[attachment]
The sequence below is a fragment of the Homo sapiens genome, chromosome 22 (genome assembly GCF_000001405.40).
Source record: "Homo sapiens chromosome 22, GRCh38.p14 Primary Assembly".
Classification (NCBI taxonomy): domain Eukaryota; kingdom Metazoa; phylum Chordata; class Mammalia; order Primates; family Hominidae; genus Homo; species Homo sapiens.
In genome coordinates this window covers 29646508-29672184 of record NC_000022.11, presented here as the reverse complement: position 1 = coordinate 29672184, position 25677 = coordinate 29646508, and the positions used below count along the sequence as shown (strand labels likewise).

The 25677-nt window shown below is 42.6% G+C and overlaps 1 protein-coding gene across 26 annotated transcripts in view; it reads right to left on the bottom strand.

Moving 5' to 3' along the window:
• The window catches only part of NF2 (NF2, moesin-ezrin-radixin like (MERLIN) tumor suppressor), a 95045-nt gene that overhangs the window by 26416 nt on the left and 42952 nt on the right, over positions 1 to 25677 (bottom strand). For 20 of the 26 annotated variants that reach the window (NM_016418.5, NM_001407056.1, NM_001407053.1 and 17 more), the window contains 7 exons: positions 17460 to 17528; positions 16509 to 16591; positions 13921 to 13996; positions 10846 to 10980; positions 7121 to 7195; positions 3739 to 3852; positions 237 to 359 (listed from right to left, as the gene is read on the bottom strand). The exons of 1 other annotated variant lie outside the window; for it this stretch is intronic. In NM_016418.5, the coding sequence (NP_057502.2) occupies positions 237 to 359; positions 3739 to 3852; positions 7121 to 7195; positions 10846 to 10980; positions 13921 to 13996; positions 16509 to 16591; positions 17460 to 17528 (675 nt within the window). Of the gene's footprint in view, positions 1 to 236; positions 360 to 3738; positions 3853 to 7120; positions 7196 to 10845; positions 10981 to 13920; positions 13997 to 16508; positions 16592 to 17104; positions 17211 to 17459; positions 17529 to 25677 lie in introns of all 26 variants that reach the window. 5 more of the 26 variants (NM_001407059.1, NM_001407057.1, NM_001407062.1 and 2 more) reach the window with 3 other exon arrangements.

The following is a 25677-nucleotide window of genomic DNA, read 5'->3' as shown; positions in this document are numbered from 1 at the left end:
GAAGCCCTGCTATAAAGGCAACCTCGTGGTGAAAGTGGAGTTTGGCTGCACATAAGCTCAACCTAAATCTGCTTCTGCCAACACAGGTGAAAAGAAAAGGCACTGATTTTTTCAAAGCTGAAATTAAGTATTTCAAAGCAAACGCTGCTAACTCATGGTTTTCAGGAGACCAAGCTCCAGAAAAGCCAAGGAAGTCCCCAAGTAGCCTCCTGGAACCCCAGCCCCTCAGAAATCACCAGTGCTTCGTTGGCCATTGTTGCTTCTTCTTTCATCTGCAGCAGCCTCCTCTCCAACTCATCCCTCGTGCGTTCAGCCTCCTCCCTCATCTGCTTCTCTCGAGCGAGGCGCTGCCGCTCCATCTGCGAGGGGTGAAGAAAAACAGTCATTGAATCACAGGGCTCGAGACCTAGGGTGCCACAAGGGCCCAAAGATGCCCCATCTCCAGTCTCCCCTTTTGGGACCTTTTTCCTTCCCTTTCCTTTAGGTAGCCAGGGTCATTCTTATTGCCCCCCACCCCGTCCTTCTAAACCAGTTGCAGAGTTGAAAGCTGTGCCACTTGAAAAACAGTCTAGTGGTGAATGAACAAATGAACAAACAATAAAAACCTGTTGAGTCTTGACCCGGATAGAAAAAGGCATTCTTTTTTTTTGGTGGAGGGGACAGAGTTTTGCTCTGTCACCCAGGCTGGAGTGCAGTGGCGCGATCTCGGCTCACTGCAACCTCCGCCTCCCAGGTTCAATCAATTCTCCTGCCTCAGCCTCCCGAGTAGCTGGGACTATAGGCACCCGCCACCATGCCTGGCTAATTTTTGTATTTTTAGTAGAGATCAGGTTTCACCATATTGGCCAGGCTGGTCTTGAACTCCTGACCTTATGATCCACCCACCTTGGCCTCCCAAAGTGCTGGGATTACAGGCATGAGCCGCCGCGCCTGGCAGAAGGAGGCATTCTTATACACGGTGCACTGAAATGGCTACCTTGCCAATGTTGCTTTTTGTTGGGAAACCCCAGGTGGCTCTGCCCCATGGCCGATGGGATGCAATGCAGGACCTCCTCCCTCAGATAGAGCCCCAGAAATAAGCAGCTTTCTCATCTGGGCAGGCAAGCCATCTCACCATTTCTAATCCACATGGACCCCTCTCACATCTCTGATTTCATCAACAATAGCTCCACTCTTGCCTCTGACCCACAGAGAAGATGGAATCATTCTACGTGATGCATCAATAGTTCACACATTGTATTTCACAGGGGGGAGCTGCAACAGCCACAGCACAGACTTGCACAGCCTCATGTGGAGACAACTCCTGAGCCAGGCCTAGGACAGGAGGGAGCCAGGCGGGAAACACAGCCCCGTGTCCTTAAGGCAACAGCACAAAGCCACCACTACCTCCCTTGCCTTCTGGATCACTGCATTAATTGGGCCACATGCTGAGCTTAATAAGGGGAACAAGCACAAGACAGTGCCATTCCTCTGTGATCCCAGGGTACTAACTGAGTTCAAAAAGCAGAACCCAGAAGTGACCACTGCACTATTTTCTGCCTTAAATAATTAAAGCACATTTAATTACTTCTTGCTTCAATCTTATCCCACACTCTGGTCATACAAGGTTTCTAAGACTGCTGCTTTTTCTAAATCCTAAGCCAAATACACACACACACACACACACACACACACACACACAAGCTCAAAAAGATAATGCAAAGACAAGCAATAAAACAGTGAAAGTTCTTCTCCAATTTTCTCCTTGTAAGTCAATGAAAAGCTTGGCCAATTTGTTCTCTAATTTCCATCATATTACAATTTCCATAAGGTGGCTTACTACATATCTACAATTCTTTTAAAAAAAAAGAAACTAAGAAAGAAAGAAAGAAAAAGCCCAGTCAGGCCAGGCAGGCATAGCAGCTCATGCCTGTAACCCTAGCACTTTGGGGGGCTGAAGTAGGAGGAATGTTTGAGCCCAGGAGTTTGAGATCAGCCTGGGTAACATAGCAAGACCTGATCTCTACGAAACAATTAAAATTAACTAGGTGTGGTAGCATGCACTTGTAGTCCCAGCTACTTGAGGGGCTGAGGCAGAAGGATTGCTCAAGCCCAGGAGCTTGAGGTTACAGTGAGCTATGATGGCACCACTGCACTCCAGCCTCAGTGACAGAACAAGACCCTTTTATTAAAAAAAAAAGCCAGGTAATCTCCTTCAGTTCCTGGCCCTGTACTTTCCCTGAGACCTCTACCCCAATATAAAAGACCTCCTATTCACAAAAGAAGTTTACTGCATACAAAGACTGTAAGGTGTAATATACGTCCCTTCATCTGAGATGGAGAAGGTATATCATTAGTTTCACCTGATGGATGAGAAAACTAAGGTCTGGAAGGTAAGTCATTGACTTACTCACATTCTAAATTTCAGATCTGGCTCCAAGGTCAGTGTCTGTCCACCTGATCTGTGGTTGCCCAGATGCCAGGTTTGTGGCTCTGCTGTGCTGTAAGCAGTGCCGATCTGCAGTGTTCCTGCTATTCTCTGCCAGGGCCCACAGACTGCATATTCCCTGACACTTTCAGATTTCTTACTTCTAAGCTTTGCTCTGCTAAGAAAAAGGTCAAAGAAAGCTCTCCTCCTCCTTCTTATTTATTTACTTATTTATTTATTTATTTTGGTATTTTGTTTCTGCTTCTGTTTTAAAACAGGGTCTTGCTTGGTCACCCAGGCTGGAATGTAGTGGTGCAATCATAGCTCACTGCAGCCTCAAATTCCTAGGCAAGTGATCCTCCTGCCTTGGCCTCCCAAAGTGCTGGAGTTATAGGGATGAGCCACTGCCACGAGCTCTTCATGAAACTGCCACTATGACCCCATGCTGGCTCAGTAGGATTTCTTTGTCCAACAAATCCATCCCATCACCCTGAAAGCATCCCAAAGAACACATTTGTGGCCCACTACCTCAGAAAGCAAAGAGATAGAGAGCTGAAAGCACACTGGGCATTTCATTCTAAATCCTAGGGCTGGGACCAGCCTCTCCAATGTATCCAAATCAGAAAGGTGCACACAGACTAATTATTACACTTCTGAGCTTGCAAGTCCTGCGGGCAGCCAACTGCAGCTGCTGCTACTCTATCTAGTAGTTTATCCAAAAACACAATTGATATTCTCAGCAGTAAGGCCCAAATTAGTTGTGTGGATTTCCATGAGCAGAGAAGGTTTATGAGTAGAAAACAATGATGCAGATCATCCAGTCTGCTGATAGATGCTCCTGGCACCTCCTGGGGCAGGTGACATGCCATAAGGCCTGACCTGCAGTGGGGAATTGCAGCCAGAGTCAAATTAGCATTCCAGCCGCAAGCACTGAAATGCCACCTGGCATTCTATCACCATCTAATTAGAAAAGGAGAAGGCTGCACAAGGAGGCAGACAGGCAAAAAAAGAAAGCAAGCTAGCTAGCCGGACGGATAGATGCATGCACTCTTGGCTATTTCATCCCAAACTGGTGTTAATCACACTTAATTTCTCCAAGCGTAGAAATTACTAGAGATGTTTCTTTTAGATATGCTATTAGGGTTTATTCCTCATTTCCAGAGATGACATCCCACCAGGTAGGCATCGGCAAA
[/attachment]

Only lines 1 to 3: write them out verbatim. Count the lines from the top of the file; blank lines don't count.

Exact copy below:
The sequence below is a fragment of the Homo sapiens genome, chromosome 22 (genome assembly GCF_000001405.40).
Source record: "Homo sapiens chromosome 22, GRCh38.p14 Primary Assembly".
Classification (NCBI taxonomy): domain Eukaryota; kingdom Metazoa; phylum Chordata; class Mammalia; order Primates; family Hominidae; genus Homo; species Homo sapiens.